The long term goal of this proposal is to design, construct and clinically evaluate a real time volumetric (3D) ultrasonic imaging system which is also capable of visualizing and accurately representing blood flow in three dimensions. This instrument will permit the noninvasive assessment of tumor and organ volumes as well as cardiac chamber volumes. Such measurements have the potential of improving decision on tumor treatment, of assessing congenital and pathological states of various organs and of evaluating cardiac function on a serial basis. Incorporation of angle independent 3D flow measurements will permit the rapid noninvasive assessment of flow major peripheral vessels, deep abdominal vessels and coronary arteries. Flow imaging will also delineate the lumen of the vessel thereby simplifying detection of atherosclerotic plaques.
The specific aims of the proposal include the upgrading of the Duke Phased Array Scanner to 256 transmit and receive channels and the development of improved 2D arrays. The proposed work is aimed at overcoming limitations in sensitivity and dynamic range which currently preclude clinical use. The upgraded system's performance will be assessed in terms of volumetric determinations in vitro and in vivo tests. The second major area of proposed work is directed towards the development of ultrasonic blood velocity measurement and imaging techniques which are suitable for visualizing flow in 3D. Two angle independent methods are to be studied. Based on in vitro and in vivo studies, one of these will be selected as most suitable for 3D flow imaging. Hardware will be constructed to implement this flow detection and measurement scheme. In vivo studies are proposed to validate the performance of the final system.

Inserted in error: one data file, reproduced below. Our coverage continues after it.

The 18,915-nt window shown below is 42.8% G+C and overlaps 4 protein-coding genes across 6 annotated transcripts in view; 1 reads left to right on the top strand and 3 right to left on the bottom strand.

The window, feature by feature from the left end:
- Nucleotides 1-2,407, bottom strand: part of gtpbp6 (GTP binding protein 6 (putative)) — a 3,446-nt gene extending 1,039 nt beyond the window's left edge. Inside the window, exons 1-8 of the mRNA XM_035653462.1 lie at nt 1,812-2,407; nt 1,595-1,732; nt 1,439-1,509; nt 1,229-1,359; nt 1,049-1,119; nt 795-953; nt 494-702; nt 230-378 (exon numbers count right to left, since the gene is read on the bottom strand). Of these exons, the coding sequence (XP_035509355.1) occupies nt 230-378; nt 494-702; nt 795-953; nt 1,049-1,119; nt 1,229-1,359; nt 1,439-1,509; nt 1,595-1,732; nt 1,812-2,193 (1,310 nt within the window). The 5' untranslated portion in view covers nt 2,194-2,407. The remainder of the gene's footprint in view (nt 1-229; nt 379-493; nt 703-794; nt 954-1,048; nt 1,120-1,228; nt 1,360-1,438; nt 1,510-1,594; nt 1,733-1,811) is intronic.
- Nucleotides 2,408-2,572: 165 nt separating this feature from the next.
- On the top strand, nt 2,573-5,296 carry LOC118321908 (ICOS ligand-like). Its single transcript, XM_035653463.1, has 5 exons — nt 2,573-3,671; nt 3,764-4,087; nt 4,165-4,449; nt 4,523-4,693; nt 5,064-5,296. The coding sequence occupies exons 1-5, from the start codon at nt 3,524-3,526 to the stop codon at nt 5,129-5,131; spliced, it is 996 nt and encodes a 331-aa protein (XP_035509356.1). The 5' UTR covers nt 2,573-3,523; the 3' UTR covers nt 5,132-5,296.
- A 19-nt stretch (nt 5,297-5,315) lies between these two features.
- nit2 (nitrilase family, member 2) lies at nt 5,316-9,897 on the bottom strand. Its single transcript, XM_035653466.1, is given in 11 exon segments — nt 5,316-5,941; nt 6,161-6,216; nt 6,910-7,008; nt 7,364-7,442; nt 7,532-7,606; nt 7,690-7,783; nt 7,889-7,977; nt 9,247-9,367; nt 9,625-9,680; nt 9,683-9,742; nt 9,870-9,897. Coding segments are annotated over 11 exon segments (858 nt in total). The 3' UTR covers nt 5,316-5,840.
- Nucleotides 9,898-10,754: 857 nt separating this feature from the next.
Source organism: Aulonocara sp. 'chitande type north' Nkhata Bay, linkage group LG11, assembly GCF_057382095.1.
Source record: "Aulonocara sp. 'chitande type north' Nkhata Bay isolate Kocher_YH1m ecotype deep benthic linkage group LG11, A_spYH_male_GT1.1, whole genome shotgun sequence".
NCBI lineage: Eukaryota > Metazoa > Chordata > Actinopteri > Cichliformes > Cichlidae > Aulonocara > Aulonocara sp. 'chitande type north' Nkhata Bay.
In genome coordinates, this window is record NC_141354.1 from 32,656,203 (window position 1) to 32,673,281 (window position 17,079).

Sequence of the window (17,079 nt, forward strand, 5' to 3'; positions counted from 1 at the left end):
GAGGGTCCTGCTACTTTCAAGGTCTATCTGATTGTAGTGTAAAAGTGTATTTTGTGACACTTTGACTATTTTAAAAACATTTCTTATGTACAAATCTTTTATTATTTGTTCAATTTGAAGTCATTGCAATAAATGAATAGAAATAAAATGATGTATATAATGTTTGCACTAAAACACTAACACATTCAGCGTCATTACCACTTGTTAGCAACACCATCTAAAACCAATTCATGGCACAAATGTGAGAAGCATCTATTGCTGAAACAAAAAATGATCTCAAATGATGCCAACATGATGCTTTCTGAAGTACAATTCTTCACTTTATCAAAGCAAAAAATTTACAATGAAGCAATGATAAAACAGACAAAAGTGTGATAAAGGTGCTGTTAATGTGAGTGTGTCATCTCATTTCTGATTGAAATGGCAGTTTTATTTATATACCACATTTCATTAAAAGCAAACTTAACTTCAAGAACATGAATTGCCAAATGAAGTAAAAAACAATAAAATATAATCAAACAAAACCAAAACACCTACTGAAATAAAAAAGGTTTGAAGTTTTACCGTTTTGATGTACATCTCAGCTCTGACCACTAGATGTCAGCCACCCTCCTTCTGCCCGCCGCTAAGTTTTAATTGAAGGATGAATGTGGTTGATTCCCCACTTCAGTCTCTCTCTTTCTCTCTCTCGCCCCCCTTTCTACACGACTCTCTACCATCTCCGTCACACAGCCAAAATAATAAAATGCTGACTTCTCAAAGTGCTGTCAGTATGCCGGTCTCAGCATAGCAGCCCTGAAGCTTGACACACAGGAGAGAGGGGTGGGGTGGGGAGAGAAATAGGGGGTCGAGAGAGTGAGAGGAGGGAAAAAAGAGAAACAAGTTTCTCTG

National Institute of Health (NIH)
National Cancer Institute (NCI)
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Diagnostic Radiology Study Section (RNM)
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Duke University
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